The Lid Technique for Retrofilling

Allen Ali Nasseh   uploaded 6 years ago

Aftr 10 years and thousands of retrofillings using the Lid Technique, this technique can be used as an efficient method of retrofilling roots during apicoectomy. Dr. Nasseh shares some clinical experience and insights for best implementation of this clinical technique.



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    • #1132
      Allen Ali Nasseh

      An efficient retrofilling is important at a time when we’re fighting bleeders and difficult management in a small space. Dr. Nasseh sets out to explain the most efficient method of retrofilling he has developed over the past 10 years: The Lid Technique.
      [See the full post at: The Lid Technique for Retrofilling]

    • #5999
      Mounir Mallek

      Hi Dr.Nasseh, beautifully done case as always!

      I wanted to ask what would be your recommendations to safely remove bone so as not to damage the live tissues ?
      And what’s your philosophy when it comes to post-surgical prescriptions for otherwise healthy patients ?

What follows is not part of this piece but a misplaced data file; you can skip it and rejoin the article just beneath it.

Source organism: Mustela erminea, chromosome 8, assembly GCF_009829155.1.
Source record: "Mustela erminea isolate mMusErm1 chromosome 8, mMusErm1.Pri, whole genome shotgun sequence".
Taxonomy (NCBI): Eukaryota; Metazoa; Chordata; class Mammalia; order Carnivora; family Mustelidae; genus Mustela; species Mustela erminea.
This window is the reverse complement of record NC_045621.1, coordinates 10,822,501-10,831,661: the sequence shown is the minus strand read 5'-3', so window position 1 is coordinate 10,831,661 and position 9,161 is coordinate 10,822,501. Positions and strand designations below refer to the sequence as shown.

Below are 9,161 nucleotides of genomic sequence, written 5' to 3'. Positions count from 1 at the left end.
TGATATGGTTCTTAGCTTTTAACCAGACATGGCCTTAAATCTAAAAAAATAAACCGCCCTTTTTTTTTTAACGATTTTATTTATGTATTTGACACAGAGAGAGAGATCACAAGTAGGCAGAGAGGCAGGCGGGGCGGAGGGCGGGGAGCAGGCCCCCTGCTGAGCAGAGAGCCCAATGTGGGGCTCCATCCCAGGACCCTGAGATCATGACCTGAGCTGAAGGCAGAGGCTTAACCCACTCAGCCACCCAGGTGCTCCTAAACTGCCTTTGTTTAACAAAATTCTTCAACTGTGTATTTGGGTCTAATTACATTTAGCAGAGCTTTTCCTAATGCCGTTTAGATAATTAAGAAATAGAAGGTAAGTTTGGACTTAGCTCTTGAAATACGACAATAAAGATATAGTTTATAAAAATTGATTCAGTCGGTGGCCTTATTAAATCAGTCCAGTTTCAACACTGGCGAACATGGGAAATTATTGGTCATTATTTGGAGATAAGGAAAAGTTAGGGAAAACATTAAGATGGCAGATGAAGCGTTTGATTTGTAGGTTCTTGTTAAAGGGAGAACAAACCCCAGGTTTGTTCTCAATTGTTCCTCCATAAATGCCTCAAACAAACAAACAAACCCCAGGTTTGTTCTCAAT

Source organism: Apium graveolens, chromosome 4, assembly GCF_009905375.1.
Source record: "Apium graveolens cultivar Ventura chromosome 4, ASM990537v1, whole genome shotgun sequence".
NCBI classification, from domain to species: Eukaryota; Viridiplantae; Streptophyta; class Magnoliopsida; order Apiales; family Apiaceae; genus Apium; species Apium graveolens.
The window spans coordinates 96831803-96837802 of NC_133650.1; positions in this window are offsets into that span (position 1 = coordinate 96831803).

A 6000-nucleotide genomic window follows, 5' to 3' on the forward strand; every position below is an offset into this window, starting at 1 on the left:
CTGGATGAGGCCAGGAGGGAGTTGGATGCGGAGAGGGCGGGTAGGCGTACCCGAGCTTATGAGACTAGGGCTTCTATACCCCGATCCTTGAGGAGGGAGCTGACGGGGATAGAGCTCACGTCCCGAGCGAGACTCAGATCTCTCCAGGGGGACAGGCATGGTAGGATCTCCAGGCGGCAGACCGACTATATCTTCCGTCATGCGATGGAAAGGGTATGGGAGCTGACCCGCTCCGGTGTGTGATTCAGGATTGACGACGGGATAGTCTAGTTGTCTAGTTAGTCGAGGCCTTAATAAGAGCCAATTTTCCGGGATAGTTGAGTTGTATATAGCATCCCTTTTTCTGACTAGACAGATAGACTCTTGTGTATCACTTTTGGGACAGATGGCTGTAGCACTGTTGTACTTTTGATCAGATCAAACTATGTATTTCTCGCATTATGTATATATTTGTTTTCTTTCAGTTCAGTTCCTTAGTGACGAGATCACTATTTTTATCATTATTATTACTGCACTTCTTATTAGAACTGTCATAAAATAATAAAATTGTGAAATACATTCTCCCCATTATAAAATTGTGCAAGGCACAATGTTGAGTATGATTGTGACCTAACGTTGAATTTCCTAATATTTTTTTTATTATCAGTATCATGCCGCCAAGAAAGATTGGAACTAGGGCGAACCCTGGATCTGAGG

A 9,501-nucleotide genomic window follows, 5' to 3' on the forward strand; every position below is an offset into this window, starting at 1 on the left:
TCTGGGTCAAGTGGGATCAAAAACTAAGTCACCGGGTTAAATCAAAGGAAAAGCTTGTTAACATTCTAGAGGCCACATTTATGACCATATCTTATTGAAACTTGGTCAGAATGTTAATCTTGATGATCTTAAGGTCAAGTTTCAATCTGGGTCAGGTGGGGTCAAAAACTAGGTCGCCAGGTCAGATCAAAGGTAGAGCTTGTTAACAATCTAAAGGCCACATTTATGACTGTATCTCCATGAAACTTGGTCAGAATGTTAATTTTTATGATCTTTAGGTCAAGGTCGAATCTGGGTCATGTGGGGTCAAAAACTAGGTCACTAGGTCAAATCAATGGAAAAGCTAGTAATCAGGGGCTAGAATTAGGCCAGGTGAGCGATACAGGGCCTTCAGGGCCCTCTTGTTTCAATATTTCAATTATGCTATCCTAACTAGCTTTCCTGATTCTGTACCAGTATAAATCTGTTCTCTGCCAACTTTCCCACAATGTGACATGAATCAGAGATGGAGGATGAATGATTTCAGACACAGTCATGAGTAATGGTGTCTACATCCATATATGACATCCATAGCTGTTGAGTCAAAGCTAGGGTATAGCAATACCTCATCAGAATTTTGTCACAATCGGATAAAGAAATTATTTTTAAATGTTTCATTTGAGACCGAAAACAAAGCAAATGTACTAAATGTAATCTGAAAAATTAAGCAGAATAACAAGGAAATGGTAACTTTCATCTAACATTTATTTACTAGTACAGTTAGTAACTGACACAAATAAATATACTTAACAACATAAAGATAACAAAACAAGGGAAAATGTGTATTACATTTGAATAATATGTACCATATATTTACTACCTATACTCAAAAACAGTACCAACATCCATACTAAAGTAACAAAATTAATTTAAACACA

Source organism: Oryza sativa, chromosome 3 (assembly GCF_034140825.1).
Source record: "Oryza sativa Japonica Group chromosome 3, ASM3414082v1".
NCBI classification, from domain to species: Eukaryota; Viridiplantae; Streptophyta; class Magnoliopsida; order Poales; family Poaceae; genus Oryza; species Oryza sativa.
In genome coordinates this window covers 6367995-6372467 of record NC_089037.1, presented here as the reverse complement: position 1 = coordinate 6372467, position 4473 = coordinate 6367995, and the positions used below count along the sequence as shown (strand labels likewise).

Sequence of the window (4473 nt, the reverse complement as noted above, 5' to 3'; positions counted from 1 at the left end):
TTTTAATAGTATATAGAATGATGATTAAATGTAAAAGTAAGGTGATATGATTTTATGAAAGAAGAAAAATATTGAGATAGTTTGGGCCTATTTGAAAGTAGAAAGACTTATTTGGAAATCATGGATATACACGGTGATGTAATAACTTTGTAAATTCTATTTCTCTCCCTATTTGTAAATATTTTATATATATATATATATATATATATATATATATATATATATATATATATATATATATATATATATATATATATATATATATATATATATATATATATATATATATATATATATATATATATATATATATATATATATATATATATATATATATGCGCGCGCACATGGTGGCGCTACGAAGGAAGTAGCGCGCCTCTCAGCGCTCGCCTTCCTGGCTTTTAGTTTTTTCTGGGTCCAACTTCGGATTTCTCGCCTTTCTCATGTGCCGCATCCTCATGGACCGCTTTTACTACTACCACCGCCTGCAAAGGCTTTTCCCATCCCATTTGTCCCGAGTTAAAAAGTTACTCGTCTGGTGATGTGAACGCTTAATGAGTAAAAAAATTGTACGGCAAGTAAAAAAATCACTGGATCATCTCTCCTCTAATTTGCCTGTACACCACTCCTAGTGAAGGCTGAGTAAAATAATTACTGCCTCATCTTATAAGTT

• #6002
      Allen Ali Nasseh

      @Mounir Mallek: I’m not sure what you mean by removing Bone without damaging Live tissues. Clearly bone is a live tissue. So, are you talking about accessing the apex without damaging adjacent teeth and roots? If that’s the question then the answer is really studying the preoperative CBCT and radiograph and looking at bony eminences on the alveolar bone and looking at the CEJ and the placement of entry of the root into the alveolar process. The rest is having perceptual ability and knowing your anatomy.
      The second question is I usually prescribe some anti-swelling medications and for pain they need mostly NSAIDs. Antibiotics are recommended if a patient is immune compromised or vital structures were exposed (sinus, etc.) Otherwise, most healthy people don’t need antibiotic coverage and heal normally. But I do prescribe Chlorohexidine oral rinse for 5 days post op.

    • #6003
      Mounir Mallek

      Sorry for the poor wording, what I meant were tips (preferred speeds, burs, etc…) to preserve the tissue surrounding your access, for example from heat damage which might cause necrosis of the bone.

    • #6004
      Allen Ali Nasseh

      @Mounir Mallek: that’s the whole surgery course I teach at our school and is hard to answer in a comment. But the key is the handpiece, water port, and then the motion. Most importantly to not torque and heat up the bone. This way it has a chance to regenerate once the source of infection is addressed through a proper apico and retrofilling procedure. My favorite bur for this is the Lindaman Bur and a surgical round #6. I’m a minimalist whenever possible. 🙂

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